Jason, Matthew and I have had an article published in Physical Review Letters detailing our research in vibration-induced heating of water nanofilms. We were asked to provide a 200 word summary of the article, written in a manner accessible to the layperson. I found this to be a valuable exercise, as the required style of writing is completely different from that expected in a paper. I thought I’d post our final version here, as it may provide some value to future researchers within the group and elsewhere. For those interested, the actual paper is available at: https://journals.aps.org/prl/abstract/10.1103/PhysRevLett.121.104502
Shaken, not sprayed: A new way of heating liquids using vibrations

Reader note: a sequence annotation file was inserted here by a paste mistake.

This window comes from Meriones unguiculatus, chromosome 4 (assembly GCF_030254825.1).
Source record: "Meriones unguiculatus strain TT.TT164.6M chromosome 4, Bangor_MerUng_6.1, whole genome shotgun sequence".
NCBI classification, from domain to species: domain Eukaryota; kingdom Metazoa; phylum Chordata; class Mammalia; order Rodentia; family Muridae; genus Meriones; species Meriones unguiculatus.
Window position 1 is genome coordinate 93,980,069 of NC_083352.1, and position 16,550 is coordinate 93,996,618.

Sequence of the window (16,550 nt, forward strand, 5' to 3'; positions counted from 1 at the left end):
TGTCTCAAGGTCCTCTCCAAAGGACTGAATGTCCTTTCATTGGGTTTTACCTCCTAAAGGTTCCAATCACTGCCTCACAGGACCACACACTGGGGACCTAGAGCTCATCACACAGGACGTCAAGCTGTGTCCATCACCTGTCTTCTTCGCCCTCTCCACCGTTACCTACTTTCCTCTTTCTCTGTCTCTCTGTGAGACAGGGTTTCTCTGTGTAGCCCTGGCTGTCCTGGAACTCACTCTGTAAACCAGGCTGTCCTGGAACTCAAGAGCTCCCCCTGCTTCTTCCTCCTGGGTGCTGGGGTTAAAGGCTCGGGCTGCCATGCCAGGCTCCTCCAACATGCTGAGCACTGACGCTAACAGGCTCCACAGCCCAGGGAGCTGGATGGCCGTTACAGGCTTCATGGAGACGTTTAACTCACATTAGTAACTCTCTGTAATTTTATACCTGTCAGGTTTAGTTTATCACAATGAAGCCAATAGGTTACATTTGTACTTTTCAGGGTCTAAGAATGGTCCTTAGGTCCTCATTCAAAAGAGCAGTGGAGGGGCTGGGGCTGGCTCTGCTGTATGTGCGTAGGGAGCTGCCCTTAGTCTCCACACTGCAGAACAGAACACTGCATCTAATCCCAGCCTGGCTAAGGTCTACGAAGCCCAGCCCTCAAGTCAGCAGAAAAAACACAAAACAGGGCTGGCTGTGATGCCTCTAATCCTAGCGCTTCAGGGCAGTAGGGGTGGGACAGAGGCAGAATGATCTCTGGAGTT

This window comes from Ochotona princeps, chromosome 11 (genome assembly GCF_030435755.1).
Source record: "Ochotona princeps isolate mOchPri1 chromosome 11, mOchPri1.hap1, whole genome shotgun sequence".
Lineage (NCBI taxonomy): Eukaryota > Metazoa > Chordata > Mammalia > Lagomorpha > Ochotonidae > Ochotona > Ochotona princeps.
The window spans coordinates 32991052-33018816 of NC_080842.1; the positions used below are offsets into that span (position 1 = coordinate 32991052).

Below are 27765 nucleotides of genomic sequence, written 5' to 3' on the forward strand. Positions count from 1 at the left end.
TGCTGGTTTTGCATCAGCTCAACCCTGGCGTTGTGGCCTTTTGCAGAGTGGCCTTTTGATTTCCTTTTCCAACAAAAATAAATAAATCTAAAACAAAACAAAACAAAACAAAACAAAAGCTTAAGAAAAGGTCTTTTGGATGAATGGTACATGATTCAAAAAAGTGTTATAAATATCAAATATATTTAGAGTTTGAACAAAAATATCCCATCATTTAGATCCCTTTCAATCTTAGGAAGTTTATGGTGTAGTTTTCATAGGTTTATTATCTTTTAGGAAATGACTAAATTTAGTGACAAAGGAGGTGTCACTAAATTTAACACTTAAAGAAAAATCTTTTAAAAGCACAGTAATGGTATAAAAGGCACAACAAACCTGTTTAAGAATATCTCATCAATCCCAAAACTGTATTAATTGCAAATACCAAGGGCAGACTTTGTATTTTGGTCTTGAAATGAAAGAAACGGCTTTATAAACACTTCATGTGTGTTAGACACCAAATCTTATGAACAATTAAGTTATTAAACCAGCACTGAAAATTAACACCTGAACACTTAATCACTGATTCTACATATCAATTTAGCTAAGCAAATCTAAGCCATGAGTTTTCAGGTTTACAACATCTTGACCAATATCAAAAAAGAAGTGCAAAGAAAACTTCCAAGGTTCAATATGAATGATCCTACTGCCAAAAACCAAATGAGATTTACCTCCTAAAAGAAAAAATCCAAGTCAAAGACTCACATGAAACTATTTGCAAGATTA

If you vigorously shake a water droplet resting on a flat surface it can break up into a fine mist, similar to the liquid sprays from aerosol cans. However, we have shown, for the first time, that intense vibrations can also be used to boil water and other liquids. Using molecular simulations, we have demonstrated this effect in extremely thin liquid layers – some thousand times thinner than a human hair – resting on a vibrating surface. The vibrations also have to be very high frequency, around a million times quicker than the flapping of a hummingbird’s wings. Under these conditions the thin film of water boils, just due to the shaking – imagine a tiny vibrating kettle! This discovery could stimulate ideas for new nanotechnologies: vibrating nano-arrays may be able to prevent ice formation on airplane wings, cool the electronic circuits in our smartphones and laptops, and dry clothes quicker for lower electric bills. Thus, exploiting this new science of vibrations at the smallest scales could, literally, ‘shake things up’ in our everyday lives.